- Judiciary Committee votes 10-8 to move background check plan forward
- Panel delays consideration of proposed assault weapons ban until Thursday
- Democratic background check proposal followed failed effort for bipartisan plan
- School massacre in Connecticut prompts proposals in Washington to stem gun violence
A Senate committee approved legislation on Tuesday that would expand background checks covering all U.S. firearms sales, part of a federal gun-control push prompted by December's school massacre in Connecticut.
The Judiciary Committee decision by a party-line vote of 10-8 cleared the way for the Democratic-crafted background check measure to be debated and put to a vote in the full Senate.
Less clear is the fate of a proposed ban on military assault rifles proposed by Sen. Dianne Feinstein, a California Democrat. The panel put off a vote on that plan, but is expected to revisit it as early as Thursday.
There is little expectation Feinstein's proposal, which President Barack Obama backs along with expanded background checks and other steps, will win congressional approval due mainly to stiff opposition from lawmakers aligned with the politically potent National Rifle Association.
The background check proposal by Sen. Charles Schumer, a New York Democrat, is also expected to face tough opposition once the full Senate takes it up.
It is among the first gun-control proposals to begin moving through Congress since the school massacre in Newtown, Connecticut, by a lone gunman armed with an assault weapon jolted the nation and renewed debate on the issue.
A bipartisan effort in the Senate in recent weeks to put together background check legislation crumbled prior to the committee vote. One sticking point concerned checks involving private sales and what records would be maintained once guns are purchased.
Schumer's bill would mandate background checks for all gun sales, including private transactions.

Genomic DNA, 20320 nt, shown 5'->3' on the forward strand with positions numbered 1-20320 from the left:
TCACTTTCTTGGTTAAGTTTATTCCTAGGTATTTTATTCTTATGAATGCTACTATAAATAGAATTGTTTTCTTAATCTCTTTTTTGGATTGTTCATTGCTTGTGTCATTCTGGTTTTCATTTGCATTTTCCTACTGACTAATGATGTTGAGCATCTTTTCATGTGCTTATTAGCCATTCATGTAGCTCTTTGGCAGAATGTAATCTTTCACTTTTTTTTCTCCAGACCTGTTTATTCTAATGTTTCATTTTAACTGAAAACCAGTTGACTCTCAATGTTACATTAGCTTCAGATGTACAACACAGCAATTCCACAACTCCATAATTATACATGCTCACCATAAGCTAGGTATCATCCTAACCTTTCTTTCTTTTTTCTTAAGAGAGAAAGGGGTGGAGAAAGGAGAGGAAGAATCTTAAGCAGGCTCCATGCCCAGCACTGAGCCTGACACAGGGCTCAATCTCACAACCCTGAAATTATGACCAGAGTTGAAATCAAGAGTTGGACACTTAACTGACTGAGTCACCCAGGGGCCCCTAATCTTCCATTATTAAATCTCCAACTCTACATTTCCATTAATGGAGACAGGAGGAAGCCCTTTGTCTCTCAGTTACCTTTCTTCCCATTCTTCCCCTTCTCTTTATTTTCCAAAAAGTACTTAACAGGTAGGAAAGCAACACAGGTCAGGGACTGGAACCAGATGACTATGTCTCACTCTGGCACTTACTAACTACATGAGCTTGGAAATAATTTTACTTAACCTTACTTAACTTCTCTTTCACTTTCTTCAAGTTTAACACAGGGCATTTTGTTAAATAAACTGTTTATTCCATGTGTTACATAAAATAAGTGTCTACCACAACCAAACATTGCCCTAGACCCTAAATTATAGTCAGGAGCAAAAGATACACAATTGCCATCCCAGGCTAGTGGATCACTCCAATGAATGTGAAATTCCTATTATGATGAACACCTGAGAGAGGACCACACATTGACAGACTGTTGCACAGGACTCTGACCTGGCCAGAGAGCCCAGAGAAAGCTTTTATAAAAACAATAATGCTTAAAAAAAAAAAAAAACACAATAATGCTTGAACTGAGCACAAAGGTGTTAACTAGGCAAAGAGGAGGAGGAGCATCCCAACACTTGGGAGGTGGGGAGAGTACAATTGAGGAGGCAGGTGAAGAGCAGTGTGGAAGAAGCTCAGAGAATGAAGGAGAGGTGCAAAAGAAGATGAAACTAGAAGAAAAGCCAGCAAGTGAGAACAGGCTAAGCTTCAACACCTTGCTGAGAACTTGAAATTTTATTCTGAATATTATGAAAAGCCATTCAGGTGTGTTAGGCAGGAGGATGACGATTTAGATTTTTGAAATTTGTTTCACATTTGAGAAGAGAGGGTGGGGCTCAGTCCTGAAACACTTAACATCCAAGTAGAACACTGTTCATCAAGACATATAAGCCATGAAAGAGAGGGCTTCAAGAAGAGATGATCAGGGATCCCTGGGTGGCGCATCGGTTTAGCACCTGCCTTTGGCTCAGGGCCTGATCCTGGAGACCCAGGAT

It would also require increased cooperation by states with the FBI's National Instant Criminal Background Check System (NICS) and would prohibit people deemed by the courts as unfit to own guns from obtaining them.
In opposing Schumer's measure, Sen. Chuck Grassley disputed whether tougher background check laws would prevent criminals from obtaining a gun.
"Obviously, criminals do get guns. They obtain them because they do not comply with background checks," the Iowa Republican said. "Supporters of this bill contend that if we only make background checks universal, criminals will not get guns. But criminals do not comply with existing background check laws."
Schumer took issue with Grassley's comments.
"On terrorism, on robbery, on murder, on money laundering, we never see the argument that we shouldn't have laws because the bad people will get around them anyway," a visibly frustrated Schumer said. "Only on this issue and it makes no sense."
Whether the measure approved by the committee on Tuesday can garner enough support in the Senate remains to be seen. Finding Republican support has been tough.
For weeks, Schumer was in talks with Oklahoma Republican Sen. Tom Coburn in an attempt to find agreement across the aisle. Hours before the committee took up the issue last week, those talks fell apart.
Lawmakers once supportive of Schumer's bipartisan effort, including Sen. Mark Kirk, an Illinois Republican, and Sen. Joe Manchin, a West Virginia Democrat, quickly distanced themselves from it when it became clear the legislation wasn't what they envisioned.
The NRA has said increased checks are nothing more than an attempt to create a national gun registry, a move the group vehemently opposes.
"Criminals won't participate in a 'universal' system. They'll always steal or get their guns and everything else they want on the black market. Reasonable people know that criminals will never be part of the 'universe,'" NRA Executive Vice President Wayne LaPierre said on the group's website.
Schumer said in a statement following the committee meeting that the issue of background checks remains the political "sweet spot" on gun control and promised continued efforts to find bipartisan support.
A second measure was approved on Tuesday by the panel that would establish a framework for the Department of Education to set safety guidelines aimed at protecting schools from gun violence.
The bill, proposed by Sen, Barbara Boxer, a California Democrat, was approved 14-4 with bipartisan support.
Before the committee vote Sen. Lindsey Graham, a South Carolina Republican, said he hoped for increased discussion on funding armed security officers in schools but voted in favor of the measure promising to negotiate details when it reaches the Senate floor.
Last week, the Senate panel also approved a bill that would toughen laws on gun trafficking and straw purchases of firearms.